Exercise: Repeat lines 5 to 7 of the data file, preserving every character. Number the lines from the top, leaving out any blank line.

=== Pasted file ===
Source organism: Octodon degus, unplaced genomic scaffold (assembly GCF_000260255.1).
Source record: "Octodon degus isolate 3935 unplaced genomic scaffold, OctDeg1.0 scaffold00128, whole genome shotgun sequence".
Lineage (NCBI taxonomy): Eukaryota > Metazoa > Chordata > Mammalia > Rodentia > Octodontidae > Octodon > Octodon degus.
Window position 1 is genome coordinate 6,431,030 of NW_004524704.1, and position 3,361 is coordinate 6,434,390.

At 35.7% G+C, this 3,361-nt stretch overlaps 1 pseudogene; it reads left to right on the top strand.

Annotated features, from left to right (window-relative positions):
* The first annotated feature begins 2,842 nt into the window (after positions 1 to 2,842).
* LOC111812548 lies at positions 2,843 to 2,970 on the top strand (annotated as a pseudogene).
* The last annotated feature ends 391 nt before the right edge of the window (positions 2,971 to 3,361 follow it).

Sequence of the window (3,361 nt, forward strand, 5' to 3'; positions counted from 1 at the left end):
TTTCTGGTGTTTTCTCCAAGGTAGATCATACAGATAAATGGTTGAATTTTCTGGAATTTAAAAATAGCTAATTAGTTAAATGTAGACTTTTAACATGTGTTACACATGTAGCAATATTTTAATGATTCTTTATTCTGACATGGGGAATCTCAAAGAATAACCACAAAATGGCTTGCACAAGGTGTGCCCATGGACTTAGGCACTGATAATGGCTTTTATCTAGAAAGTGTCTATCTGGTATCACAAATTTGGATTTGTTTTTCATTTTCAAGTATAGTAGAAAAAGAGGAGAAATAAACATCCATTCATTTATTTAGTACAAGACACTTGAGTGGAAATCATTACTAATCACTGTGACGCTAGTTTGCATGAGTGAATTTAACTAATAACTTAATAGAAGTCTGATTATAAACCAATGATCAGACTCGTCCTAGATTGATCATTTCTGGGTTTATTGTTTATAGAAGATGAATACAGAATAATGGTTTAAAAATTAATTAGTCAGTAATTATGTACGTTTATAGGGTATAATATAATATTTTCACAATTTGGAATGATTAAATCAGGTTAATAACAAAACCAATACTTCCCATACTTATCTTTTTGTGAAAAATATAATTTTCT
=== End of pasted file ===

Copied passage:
At 35.7% G+C, this 3,361-nt stretch overlaps 1 pseudogene; it reads left to right on the top strand.

Annotated features, from left to right (window-relative positions):
* The first annotated feature begins 2,842 nt into the window (after positions 1 to 2,842).